I had stepped out of the mini-bus, and now stood looking at the house, rooted to the ground, oblivious of the pandemonium around me, waves and waves of memories washing over me.
‘Hey’, Vaishali called out, physically shaking me out of my daydream. ‘What?’ she asked quizzically.
I looked around, coming back to present. People around me were gesticulating wildly, asking questions, confusion rampant. Where do we have to go? Which ghat are we meeting on? Who knows the way? Will anyone meet us there? So many questions, very few answers – the story of human civilisation of thousands of years….
‘I know the way’, I volunteered, ‘Don’t worry, just follow me.’
The ruckus died down, and people started to follow me. I looked back at Vaishali, who was still waiting for my answer, and gesticulated towards the house.
‘That house’, I said, ‘I have visited it in my childhood, when I was maybe five years old. It was NanaJi’s father’s bhoj.’
Bhoj is the customary food offering served to guests and brahmins, after the funeral rites of a person have been completed.
Vaishali nodded, a flicker of understanding passing through her eyes, and then she was distracted again by her friends, and their family members.
We proceeded towards the Assi ghat, the ghat where I had spent innumerable evenings, and a little less than innumerable nights, looking at the sparkling waters of the Ganga, sitting on the stone steps, eating, drinking, talking, laughing, joking, crying, cursing, being thankful for things, and, sometimes, sleeping. Yes, the ghat had seen it all, and not only from me and my group of friends, but from innumerable generations of students, adults, children, men, women, ascetics, vagabonds…..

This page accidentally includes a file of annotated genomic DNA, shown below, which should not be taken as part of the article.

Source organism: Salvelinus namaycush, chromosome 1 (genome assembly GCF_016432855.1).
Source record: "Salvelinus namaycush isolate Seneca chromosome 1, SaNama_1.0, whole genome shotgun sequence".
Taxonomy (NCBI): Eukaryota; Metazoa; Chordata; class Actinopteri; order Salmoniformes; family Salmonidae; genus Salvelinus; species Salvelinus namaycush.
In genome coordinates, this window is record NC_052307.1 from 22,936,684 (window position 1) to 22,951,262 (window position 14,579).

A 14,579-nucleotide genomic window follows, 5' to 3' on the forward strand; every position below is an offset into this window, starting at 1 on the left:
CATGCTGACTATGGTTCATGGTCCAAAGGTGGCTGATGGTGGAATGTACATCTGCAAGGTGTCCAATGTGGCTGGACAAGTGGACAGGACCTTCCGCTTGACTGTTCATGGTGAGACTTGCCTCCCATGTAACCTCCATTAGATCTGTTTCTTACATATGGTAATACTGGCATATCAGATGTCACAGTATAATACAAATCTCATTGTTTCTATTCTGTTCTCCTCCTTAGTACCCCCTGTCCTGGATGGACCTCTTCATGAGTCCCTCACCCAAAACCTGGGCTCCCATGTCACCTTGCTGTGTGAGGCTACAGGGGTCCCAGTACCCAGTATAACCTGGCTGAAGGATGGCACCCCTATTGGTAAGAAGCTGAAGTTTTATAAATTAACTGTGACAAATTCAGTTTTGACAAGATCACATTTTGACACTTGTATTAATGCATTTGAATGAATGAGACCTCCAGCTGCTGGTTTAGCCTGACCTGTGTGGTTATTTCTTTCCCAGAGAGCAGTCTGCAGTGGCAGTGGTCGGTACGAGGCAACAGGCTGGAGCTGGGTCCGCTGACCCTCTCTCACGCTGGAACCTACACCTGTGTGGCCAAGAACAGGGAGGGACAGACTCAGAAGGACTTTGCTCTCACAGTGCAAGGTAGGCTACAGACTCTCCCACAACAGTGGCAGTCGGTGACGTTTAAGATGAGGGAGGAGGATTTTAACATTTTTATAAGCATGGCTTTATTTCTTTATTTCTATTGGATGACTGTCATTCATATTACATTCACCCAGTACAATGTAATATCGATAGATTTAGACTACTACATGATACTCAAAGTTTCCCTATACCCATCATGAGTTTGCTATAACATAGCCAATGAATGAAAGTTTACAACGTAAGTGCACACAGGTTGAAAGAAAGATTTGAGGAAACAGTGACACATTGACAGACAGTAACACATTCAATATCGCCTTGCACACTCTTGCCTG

I held the hand my two daughters as I approached the stone steps of the ghat, my heart beating with anticipation at meeting Mother Ganga again. The river, reverently called Ma Ganga, or Mother Ganga, by millions of Hindus of this country, is the foundation on which this civilisation, known in academic circles as the Ganga-Vindhya civilisation, is based on. It is she who nourishes, and sustains the millions of people who live by her banks, or in the vast plains of North India named after her – the Gangetic plains. Her pristine waters come down to the vast plains of north India from the Himalayas, the abode of the Gods, bringing with it nutrients and the soft alluvium which makes the Gangetic plains so fertile that even carelessly thrown seeds will sprout, and give rise to life-sustaining crops. This river has occupied the collective mind-space of the Indian subcontinent since millennia, ever since that river which was the first water body to be deified by the ancient Vedic people, disappeared. That river was Saraswati. But I digress again, I will confine myself to the Assi ghat, and my tryst with Varanasi Again…..
To be continued…..
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